NJ Transit will partner with the US Department of Energy to study the design a new kind of “electrical microgrid” to make the railroad’s electrical power and control systems more resilient. NJ Governor Christie characterized the effort as part of the program to make NJ Transit less vulnerable to events such as Hurricane Sandy, which crippled the transit system in October, 2012. According to reporting by Mike Frassinelli in the Star-Ledger (August 27), Christie and Energy Secretary Ernest Moniz announced the program in a press conference at the Secaucus Transfer train station on August 26. Moniz also stressed the vulnerability of New Jersey to rising sea levels.
It was not immediately clear just which NJT power systems would be covered by the new “microgrid,” dubbed “NJ Transitgrid”; reports suggested that parts of the railroad’s electric traction system, rail yards, and key passenger stations would be covered by the plan. Reportedly, the speakers stressed the key position of NJT train operations within the Northeast Corridor and the potential effect on NJT power failures on the entire Northeast; however, most of the NJT facilities in the Northeast Corridor are actually operated by Amtrak, and there was no mention of Amtrak participation in the study or program.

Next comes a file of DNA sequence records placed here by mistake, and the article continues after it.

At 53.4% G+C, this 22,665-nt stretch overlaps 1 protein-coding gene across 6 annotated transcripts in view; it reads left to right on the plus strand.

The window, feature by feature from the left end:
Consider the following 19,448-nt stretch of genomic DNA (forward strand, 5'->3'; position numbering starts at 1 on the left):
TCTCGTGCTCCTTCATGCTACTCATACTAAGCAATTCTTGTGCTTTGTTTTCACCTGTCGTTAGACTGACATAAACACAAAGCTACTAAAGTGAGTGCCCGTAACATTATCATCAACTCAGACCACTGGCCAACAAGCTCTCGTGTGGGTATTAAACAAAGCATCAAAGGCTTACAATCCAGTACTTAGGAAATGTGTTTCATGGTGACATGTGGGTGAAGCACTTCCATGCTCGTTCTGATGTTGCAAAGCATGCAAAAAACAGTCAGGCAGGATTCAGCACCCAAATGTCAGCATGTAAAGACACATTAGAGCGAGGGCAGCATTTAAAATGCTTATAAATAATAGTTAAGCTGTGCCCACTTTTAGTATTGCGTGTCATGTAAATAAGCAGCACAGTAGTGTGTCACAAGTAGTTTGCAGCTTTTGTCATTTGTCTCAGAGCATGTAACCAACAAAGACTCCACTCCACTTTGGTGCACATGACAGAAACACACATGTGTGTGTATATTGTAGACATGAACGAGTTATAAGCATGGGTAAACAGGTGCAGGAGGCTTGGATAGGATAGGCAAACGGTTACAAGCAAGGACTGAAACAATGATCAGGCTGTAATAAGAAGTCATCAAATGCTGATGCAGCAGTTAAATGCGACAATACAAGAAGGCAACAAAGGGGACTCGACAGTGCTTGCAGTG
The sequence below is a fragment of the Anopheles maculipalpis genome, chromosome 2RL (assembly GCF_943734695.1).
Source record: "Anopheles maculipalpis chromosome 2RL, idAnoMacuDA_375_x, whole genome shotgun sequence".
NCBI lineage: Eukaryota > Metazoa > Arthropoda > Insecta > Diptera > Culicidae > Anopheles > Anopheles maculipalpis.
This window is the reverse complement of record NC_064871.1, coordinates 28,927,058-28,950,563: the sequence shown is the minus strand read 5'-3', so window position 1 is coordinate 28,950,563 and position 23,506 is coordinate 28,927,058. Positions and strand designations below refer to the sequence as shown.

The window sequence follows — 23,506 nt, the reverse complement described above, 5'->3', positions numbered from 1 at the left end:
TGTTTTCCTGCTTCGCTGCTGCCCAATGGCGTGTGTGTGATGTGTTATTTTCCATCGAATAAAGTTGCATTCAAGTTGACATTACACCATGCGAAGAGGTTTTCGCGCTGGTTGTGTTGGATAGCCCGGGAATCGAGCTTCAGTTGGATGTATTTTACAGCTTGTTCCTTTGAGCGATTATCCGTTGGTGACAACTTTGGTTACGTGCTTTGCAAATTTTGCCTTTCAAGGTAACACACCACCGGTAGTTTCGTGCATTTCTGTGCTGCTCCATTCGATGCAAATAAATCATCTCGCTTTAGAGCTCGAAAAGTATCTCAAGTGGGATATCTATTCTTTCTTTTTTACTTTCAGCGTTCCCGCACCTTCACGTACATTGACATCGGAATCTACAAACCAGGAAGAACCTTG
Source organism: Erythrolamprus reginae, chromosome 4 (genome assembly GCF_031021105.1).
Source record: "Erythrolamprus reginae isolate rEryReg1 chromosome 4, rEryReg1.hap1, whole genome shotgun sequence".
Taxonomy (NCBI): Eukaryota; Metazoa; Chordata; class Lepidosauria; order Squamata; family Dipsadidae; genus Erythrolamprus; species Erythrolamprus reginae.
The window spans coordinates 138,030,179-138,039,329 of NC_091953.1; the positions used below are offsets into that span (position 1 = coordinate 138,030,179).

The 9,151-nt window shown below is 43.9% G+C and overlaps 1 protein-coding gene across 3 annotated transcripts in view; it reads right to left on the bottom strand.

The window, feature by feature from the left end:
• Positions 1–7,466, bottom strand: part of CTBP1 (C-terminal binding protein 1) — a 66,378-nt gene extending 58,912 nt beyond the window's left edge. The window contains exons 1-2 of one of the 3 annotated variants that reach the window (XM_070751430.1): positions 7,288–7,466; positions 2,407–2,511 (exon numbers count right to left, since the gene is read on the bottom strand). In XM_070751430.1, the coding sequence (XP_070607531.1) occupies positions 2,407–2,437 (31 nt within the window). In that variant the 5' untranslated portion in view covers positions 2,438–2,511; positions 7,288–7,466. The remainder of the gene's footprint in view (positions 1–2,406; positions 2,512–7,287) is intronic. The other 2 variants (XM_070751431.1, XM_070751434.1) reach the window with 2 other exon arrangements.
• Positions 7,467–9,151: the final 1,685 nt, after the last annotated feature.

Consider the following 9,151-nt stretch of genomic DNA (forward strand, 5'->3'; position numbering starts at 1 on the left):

The Lackawanna Coalition believes that improvements in the electric traction system used by NJT is critical to long-term service reliability; however, the most vulnerable areas are in the Amtrak power systems, which should be the main focus of any improvements of the power systems.